Rated PG - Running time: 1:35 - Released 12/11/98

If your kids have seen all the cartoon features currently playing and are in the mood for a light-hearted Christmas film, Warner Brothers' Jack Frost may be your best bet at the moment. That is not to say that it is spectacular in any way, or even remotely memorable. But with Michael Keaton, Mark Addy (last seen in The Full Monty) and Kelly Preston, not to mention 12-year-old Joseph Cross, the acting is good enough to create a nice respite from the hustle and bustle of holiday shopping. It is certainly better than Disney's live-action offering, I'll Be Home For Christmas.

The plot is simple — in fact, too simple for most people over 10 years of age. Keaton plays a struggling blues singer from Denver who happens to bear the same name as the famous cold-weather delivery boy, Jack Frost. He has a lovely, loving wife named Gabby (Preston) and a son, Charlie (Cross). Jack loves his family very much, but his career always seems to pull him away. He frequently misses Charlie's hockey games (in which his team is usually defeated), and also fails repeatedly to help Gabby around the house. But they all have a happy, sappy relationship anyway. When he returns home after one of his long absences, he gives Charlie his most prized harmonica, telling him that if he (Charlie) plays it, he (Jack) will always hear him.

Soon after that, Jack gets killed in a car accident while trying to make it home in time for Christmas. The film immediately cuts to a year later, when the family is trying to prepare for Christmas while still not really over their tragedy. Jack's former bandmate Mac (Addy) has given up playing, Charlie is antisocial at school and quits hockey, and Gabby is trying to keep Charlie in good spirits despite her own melancholia. But then Charlie builds a snowman using his late father's hat and scarf, and also comes across the harmonica and blows a few sad notes. With that, the spirit of Jack magically enters the snowman and he comes to life (with Keaton's voice).

After father and son both get over the fact that Jack is now a snowman, they resume their old relationship, with Jack trying to make up for the fact that he never spent enough time with Charlie. They go sled riding, get in snowball fights, and practice hockey together. But everyone else, including Gabby, Mack, and the kids at school (none of whom know about Jack's chilly resurrection) see Charlie talking to the creature and think that he has gone completely off the deep end.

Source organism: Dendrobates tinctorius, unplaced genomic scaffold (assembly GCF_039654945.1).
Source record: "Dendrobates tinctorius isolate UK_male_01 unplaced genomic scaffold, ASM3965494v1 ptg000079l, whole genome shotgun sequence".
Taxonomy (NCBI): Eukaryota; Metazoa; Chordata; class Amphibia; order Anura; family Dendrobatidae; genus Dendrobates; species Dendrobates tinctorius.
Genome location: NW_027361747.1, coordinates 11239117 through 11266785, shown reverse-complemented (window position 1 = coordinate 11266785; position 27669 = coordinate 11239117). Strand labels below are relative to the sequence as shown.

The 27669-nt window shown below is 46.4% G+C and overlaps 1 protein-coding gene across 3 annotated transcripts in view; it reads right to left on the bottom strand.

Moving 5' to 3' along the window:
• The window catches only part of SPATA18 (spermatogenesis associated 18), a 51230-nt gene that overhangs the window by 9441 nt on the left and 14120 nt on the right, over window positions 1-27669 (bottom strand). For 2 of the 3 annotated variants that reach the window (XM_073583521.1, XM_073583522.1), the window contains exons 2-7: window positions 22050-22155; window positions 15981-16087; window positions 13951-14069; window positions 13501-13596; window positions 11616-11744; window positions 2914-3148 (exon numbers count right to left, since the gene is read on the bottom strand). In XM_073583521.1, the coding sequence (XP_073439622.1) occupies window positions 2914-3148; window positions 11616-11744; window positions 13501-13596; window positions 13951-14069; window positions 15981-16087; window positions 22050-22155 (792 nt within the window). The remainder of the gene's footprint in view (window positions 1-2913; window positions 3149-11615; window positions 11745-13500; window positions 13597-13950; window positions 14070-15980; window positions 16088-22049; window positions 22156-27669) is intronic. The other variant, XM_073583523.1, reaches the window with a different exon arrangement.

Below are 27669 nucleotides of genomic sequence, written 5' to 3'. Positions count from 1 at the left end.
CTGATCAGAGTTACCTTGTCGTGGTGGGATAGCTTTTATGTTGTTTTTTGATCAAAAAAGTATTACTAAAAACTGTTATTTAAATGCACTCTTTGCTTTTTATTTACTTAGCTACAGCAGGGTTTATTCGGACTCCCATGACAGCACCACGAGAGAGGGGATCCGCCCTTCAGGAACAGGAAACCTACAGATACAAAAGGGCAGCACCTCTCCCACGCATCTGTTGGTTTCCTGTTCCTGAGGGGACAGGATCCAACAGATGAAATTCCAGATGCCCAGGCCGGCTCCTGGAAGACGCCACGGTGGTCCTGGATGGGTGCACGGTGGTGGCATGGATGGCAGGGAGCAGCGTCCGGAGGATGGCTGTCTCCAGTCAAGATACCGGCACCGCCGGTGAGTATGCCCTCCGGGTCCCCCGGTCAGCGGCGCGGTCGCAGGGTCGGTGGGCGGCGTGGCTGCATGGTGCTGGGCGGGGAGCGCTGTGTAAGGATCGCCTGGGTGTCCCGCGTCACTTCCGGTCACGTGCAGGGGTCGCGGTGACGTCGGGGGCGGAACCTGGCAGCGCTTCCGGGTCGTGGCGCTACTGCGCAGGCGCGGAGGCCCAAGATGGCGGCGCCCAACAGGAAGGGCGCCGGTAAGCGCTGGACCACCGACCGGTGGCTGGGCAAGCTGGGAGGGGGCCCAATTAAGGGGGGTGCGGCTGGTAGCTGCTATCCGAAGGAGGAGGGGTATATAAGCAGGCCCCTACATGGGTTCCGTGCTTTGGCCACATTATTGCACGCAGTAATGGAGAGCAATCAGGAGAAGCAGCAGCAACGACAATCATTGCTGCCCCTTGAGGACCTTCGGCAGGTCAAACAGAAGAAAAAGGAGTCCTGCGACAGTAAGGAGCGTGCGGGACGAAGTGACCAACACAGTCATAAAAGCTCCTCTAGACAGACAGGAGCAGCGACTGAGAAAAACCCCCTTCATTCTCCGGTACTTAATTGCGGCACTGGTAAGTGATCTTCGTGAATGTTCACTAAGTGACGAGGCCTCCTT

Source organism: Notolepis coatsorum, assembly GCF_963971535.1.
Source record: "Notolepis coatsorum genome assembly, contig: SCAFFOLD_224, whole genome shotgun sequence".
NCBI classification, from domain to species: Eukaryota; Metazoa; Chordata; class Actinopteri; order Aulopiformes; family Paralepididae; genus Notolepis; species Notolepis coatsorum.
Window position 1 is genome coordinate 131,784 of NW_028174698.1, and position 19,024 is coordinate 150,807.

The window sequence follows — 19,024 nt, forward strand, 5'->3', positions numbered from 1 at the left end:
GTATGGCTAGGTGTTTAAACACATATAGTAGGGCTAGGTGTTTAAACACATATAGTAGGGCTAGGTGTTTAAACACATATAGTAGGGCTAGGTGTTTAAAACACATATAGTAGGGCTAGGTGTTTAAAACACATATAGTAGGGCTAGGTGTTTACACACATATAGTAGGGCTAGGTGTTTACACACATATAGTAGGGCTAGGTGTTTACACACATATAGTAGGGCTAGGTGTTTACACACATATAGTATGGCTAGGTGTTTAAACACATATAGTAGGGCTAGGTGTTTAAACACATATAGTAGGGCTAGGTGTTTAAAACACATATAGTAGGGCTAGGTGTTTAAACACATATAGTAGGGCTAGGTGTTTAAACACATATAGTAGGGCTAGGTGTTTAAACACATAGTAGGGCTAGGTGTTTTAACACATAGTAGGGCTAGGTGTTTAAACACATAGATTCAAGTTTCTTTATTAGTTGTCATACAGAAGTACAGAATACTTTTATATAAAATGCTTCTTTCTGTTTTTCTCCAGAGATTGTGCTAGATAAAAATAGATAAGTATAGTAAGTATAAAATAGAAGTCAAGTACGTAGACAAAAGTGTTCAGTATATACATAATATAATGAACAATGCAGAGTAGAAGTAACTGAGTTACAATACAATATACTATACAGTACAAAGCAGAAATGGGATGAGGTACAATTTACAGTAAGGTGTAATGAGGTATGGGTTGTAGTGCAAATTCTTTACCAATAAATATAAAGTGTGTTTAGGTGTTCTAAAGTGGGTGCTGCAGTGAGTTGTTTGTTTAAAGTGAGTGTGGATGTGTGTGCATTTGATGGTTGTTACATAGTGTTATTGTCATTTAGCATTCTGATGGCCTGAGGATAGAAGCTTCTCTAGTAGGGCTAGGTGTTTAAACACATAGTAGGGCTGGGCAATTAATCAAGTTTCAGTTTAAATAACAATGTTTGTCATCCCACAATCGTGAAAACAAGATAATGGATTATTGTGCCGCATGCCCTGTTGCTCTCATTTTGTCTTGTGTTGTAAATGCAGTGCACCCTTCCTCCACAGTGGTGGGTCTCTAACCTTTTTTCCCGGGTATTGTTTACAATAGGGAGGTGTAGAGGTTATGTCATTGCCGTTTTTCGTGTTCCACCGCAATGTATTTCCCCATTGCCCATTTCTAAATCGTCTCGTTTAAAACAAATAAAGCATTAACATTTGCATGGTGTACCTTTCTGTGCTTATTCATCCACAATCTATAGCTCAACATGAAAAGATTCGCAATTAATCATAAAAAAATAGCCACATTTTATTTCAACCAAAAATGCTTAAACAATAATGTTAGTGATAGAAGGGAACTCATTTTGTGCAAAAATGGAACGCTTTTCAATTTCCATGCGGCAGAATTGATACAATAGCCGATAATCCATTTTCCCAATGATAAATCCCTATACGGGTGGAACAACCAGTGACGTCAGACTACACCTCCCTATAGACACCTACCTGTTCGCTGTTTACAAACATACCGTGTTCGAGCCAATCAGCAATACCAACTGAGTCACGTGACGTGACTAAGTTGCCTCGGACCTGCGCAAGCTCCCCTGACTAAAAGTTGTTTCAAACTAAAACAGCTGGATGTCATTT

Despite its simplistic story, the film has a good cast and provides a campy holiday feel. Keaton's patented confused-but-cool act works well in this role, and his relationships with the others are satisfying. There's plenty of fun and adventure, and comic relief is thrown in with a subplot involving Charlie's confused coach (Henry Rollins). The effects, some created by Jim Henson's Creature Shop and some by George Lucas's Industrial Light and Magic, are not as sparkling as past projects by those two companies (Jack the Snowman isn't exactly Yoda), but they provide serviceable results for the film's target audience.

Directed by Troy Miller (TV's Beverly Hills Family Robinson) and written by Mark Steven Johnson (Simon Birch, Grumpy Old Men) and Steven Bloom (James and the Giant Peach), Jack Frost doesn't have much for adults, but at least you can rest your feet while your kid enjoys a light romp through a snowy fantasy. ***½

Copyright 1998 by John R. McEwen and The Republican

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